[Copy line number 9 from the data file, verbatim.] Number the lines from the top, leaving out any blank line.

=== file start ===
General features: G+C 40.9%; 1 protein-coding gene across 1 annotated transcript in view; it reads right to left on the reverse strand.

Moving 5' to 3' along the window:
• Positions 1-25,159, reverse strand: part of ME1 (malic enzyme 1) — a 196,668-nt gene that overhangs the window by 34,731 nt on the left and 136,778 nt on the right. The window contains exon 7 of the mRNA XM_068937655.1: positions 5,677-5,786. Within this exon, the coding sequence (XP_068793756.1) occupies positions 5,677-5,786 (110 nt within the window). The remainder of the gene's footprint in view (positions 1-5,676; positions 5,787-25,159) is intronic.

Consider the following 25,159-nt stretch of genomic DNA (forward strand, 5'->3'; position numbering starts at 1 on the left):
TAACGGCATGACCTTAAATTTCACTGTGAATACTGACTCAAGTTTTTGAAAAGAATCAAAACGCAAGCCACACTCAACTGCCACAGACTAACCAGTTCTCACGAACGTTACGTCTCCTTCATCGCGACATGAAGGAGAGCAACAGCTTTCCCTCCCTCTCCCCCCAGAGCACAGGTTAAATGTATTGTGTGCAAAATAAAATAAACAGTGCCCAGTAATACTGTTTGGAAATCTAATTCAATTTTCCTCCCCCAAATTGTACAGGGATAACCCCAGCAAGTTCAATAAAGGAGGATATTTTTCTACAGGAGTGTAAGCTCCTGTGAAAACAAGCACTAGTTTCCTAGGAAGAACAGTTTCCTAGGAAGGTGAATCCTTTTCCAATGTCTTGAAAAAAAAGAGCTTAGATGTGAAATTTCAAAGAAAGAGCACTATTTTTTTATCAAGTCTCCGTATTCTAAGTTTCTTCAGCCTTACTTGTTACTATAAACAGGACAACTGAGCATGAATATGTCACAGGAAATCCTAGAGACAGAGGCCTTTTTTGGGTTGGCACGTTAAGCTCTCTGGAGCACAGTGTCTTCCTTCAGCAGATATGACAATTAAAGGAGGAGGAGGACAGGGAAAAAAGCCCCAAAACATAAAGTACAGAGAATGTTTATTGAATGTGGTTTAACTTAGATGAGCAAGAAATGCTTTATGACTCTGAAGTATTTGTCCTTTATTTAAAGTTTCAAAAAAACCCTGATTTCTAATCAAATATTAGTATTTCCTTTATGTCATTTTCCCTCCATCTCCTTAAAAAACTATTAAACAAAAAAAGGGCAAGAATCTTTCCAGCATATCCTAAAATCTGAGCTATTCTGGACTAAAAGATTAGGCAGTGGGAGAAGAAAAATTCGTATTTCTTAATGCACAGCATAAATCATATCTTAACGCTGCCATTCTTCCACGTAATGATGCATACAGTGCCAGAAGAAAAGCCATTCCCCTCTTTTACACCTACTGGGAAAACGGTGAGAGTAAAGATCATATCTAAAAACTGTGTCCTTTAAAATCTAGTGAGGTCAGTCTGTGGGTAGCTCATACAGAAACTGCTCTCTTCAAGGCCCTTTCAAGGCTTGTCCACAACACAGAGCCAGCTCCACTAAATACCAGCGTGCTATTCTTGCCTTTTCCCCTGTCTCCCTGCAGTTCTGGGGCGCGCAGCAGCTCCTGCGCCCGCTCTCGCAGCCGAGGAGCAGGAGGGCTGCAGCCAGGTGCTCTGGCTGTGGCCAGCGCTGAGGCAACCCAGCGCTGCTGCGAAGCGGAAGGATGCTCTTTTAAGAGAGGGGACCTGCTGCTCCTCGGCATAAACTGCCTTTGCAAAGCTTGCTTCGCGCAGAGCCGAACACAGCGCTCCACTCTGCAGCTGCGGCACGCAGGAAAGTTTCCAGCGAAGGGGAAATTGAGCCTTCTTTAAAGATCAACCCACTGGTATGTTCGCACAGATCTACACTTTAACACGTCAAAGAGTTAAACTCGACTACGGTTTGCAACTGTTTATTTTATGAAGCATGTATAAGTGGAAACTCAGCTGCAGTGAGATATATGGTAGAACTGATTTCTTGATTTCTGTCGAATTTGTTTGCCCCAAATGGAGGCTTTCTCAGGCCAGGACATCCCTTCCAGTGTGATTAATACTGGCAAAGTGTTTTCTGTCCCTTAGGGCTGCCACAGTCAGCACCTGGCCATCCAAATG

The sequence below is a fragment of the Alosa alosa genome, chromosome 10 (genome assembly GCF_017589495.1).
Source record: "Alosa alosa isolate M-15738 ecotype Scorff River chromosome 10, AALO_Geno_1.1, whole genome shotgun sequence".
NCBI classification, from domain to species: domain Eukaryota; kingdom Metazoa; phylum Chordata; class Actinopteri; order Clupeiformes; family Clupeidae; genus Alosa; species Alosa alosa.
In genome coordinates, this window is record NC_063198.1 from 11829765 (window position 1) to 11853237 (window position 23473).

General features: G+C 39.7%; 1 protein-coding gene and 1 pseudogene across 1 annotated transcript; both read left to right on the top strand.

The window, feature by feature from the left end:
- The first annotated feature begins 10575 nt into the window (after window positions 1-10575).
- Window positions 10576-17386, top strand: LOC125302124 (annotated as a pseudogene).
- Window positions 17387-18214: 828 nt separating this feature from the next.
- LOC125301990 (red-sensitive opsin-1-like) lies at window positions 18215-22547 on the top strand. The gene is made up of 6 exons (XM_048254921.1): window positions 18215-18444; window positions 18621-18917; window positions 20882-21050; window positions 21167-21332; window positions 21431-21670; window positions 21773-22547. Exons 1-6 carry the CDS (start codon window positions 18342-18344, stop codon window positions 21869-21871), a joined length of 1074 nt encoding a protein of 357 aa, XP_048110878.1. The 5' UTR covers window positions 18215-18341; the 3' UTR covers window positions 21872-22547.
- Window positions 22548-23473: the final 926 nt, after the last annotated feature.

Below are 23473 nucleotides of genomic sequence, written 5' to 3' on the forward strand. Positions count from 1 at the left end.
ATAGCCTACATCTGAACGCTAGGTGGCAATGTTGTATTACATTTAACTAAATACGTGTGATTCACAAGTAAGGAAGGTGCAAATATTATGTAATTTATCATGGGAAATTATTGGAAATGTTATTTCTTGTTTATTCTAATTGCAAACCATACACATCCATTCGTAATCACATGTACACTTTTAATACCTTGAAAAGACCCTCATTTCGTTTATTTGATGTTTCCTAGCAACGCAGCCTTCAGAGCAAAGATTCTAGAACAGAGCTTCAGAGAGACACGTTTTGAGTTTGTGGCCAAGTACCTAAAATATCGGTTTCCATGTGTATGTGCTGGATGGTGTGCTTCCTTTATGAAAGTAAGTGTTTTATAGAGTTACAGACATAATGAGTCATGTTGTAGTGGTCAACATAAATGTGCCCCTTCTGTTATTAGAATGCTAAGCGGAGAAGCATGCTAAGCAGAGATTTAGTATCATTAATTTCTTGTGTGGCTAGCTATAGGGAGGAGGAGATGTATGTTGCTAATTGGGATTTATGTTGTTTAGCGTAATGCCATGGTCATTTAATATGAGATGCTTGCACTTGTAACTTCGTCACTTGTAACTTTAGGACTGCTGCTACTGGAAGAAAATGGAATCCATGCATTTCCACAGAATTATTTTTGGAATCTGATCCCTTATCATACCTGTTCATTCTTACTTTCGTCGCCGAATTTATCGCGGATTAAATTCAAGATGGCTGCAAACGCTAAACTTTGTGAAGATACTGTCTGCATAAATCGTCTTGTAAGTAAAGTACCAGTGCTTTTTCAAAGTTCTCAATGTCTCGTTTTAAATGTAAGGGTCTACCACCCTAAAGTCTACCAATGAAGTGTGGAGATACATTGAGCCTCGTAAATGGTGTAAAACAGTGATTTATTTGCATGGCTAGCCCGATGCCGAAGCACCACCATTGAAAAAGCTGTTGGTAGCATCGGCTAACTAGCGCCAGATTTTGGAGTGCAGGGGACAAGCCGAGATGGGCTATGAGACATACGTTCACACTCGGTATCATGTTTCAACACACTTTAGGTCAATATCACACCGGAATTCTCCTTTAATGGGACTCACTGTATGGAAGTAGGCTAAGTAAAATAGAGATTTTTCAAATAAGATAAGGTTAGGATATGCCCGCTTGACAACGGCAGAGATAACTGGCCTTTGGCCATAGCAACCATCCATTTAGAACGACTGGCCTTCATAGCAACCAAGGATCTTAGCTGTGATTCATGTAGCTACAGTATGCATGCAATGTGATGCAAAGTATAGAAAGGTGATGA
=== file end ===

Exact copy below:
In genome coordinates, this window is record NC_063198.1 from 11829765 (window position 1) to 11853237 (window position 23473).